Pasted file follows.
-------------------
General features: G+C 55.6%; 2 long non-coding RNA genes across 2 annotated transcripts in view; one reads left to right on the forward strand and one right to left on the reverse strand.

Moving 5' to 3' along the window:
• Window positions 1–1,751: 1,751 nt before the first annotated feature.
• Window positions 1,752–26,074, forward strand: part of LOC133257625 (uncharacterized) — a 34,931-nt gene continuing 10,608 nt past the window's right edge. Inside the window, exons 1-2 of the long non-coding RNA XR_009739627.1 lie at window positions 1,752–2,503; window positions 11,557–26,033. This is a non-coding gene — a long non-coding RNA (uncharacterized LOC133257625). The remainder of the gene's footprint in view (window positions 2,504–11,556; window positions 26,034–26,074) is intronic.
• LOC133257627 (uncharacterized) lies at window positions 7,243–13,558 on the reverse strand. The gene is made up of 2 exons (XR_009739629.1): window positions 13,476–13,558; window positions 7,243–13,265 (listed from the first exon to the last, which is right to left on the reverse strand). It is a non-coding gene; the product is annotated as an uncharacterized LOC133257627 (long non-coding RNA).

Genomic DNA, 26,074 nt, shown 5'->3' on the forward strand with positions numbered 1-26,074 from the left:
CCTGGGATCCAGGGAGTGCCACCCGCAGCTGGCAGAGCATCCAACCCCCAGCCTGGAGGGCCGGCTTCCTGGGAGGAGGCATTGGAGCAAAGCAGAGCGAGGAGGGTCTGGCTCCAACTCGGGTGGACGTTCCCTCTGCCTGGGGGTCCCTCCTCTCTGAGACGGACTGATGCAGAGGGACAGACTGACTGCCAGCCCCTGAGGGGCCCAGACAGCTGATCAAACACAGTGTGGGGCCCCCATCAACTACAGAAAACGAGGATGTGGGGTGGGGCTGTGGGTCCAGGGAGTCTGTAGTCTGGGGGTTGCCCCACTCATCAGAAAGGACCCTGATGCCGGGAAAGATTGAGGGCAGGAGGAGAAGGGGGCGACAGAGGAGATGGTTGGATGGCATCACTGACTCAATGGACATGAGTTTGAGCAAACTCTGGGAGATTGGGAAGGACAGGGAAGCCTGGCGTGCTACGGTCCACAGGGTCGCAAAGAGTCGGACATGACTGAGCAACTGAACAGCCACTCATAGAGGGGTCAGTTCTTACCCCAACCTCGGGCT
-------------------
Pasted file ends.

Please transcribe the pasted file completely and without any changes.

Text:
General features: G+C 55.6%; 2 long non-coding RNA genes across 2 annotated transcripts in view; one reads left to right on the forward strand and one right to left on the reverse strand.

Moving 5' to 3' along the window:
• Window positions 1–1,751: 1,751 nt before the first annotated feature.
• Window positions 1,752–26,074, forward strand: part of LOC133257625 (uncharacterized) — a 34,931-nt gene continuing 10,608 nt past the window's right edge. Inside the window, exons 1-2 of the long non-coding RNA XR_009739627.1 lie at window positions 1,752–2,503; window positions 11,557–26,033. This is a non-coding gene — a long non-coding RNA (uncharacterized LOC133257625). The remainder of the gene's footprint in view (window positions 2,504–11,556; window positions 26,034–26,074) is intronic.
• LOC133257627 (uncharacterized) lies at window positions 7,243–13,558 on the reverse strand. The gene is made up of 2 exons (XR_009739629.1): window positions 13,476–13,558; window positions 7,243–13,265 (listed from the first exon to the last, which is right to left on the reverse strand). It is a non-coding gene; the product is annotated as an uncharacterized LOC133257627 (long non-coding RNA).

Genomic DNA, 26,074 nt, shown 5'->3' on the forward strand with positions numbered 1-26,074 from the left:
CCTGGGATCCAGGGAGTGCCACCCGCAGCTGGCAGAGCATCCAACCCCCAGCCTGGAGGGCCGGCTTCCTGGGAGGAGGCATTGGAGCAAAGCAGAGCGAGGAGGGTCTGGCTCCAACTCGGGTGGACGTTCCCTCTGCCTGGGGGTCCCTCCTCTCTGAGACGGACTGATGCAGAGGGACAGACTGACTGCCAGCCCCTGAGGGGCCCAGACAGCTGATCAAACACAGTGTGGGGCCCCCATCAACTACAGAAAACGAGGATGTGGGGTGGGGCTGTGGGTCCAGGGAGTCTGTAGTCTGGGGGTTGCCCCACTCATCAGAAAGGACCCTGATGCCGGGAAAGATTGAGGGCAGGAGGAGAAGGGGGCGACAGAGGAGATGGTTGGATGGCATCACTGACTCAATGGACATGAGTTTGAGCAAACTCTGGGAGATTGGGAAGGACAGGGAAGCCTGGCGTGCTACGGTCCACAGGGTCGCAAAGAGTCGGACATGACTGAGCAACTGAACAGCCACTCATAGAGGGGTCAGTTCTTACCCCAACCTCGGGCT